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Merchants Mourn Ultimate Electronics


Retailers regret the loss of
Ultimate Electronics, which began going-out-of-business
sales last week after the U.S. Bankruptcy Court
in Delaware approved the plan.

The chain, founded in 1968 by Bill and Barbara
Pearse and majority-owned by investor Mark Wattles,
had filed for Chapter 11 bankruptcy protection in January
for the second time in six years after business
soured, bills went unpaid, and vendors severed their
credit lines.

But unable to secure financing or access its cash
collateral to fund operations, the company, which was
also partially held by Hewlett-Packard, had no recourse
but to dispose its inventory, valued at $86.5
million. Gordon Brothers Retail Partners and Hilco
Merchant Resources are overseeing the liquidation,
which will leave some 1,500 employees out of work
when the chain’s 46 stores are shuttered by April 15.

Merchants said Ultimate, like Circuit City, was another
victim of tight credit and the tough economy, although
its woes also underscore the challenges facing
the A/V specialty channel.

“People have to be well-capitalized and offer a viable
alternative, a reason for customers to come to
their stores,” observed Rick Souder, Crutchfield’s
merchandising executive VP. “Specialty retail is under
pressure from mass retailers, particularly in a weak market, which makes it more important for specialists
to do more for their customers.

“If you focus on price” — as Ultimate had in its recent
marketing — “that’s all you become known for, and it
becomes a battle for the lowest common denominator,”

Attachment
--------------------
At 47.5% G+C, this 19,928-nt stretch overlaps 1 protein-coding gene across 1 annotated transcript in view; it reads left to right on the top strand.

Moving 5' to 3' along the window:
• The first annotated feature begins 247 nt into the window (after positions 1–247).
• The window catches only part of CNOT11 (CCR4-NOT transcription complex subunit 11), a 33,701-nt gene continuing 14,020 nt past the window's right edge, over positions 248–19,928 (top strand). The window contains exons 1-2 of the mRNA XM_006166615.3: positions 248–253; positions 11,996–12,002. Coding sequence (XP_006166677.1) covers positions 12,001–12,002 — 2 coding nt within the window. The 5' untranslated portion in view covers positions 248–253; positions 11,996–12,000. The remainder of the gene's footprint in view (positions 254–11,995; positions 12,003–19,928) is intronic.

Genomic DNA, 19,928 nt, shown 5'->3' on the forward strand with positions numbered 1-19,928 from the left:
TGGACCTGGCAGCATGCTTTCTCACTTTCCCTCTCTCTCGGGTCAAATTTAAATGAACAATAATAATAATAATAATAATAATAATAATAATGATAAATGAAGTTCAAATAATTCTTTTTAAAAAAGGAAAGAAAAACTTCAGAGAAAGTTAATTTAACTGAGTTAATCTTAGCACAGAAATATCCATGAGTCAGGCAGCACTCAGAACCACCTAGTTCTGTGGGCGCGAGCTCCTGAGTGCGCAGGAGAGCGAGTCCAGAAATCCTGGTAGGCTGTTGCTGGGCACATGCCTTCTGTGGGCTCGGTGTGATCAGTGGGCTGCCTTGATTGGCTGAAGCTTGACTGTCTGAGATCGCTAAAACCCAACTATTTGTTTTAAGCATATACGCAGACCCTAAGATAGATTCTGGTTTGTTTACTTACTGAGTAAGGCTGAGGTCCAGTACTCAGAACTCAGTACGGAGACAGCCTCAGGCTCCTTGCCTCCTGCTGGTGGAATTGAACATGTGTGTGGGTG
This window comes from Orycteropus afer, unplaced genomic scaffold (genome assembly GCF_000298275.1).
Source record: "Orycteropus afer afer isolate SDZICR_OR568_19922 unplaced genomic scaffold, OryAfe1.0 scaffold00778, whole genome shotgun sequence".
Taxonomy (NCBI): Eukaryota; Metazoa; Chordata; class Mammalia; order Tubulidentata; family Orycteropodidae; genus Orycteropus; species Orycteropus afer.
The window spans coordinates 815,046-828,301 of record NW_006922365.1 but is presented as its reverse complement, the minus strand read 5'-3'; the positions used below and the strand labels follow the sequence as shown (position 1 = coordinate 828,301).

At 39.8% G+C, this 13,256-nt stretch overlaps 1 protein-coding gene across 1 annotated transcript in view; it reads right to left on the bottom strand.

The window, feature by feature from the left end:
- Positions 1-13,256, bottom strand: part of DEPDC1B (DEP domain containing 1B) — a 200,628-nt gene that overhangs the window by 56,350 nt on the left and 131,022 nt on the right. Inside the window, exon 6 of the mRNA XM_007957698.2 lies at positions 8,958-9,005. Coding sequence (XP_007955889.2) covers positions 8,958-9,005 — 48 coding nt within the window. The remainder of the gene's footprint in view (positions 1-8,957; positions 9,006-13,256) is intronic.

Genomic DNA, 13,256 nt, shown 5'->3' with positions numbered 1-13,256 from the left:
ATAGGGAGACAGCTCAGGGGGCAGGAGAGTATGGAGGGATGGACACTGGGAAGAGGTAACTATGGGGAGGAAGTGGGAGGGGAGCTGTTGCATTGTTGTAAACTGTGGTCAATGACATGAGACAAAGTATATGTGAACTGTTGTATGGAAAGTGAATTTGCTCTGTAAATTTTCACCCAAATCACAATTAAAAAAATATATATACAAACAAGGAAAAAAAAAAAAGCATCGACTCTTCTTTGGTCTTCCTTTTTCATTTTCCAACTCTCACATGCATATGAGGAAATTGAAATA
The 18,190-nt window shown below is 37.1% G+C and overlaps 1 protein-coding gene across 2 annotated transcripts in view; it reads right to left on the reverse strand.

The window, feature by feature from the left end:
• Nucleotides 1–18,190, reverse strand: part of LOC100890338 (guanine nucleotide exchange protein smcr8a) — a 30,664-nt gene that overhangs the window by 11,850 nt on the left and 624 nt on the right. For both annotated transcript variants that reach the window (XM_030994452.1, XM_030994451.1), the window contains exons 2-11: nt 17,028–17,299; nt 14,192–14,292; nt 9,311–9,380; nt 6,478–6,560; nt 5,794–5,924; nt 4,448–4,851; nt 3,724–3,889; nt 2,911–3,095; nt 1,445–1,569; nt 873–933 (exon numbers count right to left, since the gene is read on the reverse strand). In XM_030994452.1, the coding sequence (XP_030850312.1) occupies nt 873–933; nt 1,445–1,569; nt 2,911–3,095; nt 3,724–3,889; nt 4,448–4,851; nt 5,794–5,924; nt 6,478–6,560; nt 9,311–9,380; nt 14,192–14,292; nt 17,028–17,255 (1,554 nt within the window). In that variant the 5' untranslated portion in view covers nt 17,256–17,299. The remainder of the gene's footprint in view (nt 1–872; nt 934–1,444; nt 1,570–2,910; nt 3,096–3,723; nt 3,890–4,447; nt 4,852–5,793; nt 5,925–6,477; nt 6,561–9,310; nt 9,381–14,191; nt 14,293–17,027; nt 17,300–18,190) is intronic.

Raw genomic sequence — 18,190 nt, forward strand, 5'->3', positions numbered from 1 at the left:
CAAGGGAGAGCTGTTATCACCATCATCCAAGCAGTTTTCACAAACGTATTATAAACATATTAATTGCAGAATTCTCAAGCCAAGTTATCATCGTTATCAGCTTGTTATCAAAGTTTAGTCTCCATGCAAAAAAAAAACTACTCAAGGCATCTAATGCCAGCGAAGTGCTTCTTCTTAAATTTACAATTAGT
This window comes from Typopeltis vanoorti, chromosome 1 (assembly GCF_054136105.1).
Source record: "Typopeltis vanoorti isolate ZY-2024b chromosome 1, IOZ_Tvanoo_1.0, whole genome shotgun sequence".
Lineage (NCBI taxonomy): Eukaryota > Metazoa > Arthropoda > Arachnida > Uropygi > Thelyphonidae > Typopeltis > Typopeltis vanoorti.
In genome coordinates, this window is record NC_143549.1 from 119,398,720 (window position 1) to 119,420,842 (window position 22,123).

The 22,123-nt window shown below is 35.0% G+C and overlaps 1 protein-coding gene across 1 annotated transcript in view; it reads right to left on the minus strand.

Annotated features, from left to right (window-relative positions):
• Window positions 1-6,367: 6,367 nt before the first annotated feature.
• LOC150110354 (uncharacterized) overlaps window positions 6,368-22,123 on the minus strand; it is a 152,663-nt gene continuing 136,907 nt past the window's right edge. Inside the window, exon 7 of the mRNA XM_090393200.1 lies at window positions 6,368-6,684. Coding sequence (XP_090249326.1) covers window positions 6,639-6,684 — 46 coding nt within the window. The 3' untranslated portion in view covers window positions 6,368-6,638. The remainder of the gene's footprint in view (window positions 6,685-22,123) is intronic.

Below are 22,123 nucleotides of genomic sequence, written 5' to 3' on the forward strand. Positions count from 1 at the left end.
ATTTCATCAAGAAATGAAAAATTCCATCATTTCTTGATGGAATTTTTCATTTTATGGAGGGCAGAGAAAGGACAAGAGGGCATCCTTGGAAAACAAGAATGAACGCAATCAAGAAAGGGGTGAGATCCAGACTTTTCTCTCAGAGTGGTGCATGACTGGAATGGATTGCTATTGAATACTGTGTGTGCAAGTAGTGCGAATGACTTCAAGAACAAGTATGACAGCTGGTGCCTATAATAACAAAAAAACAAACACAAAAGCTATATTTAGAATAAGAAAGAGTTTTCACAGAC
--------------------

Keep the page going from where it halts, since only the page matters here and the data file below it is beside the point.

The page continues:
Souder said.

To Bill Trawick, president and executive director of
the NATM Buying Corp., Ultimate’s demise is “part of
the times. If a company does get into any financial difficulty,
it’s almost impossible to raise funds. We’re in
a very tough environment and if conditions remain unchanged,
you have to wonder if this is the last retailer
we see shut down.”

More specifically, Dave Workman, executive director/
COO of the Progressive Retailers Organization (PRO Group), and a former president and CEO of Ultimate,
believes the company was felled by three main
factors: expansion into non-contiguous markets in the
Northeast and Northwest; category choices, such as
PCs, which is a low-margin business, and major appliances,
for which it didn’t have the distribution infrastructure;
and stores that were simply too big, a challenge
he had inherited as well.

On a personal note, Workman credits Wattles with
using his own cash to rescue the company after if first
filed for bankruptcy nearly six years ago to the day, and
mourns the loss of a franchise that once reached 14
states and $700 million in sales. “I have a sick feeling,”
he said. “It’s where I grew up in the business. Out of
Good Guys, Ultimate and Tweeter, I really thought it
would be the last one standing.”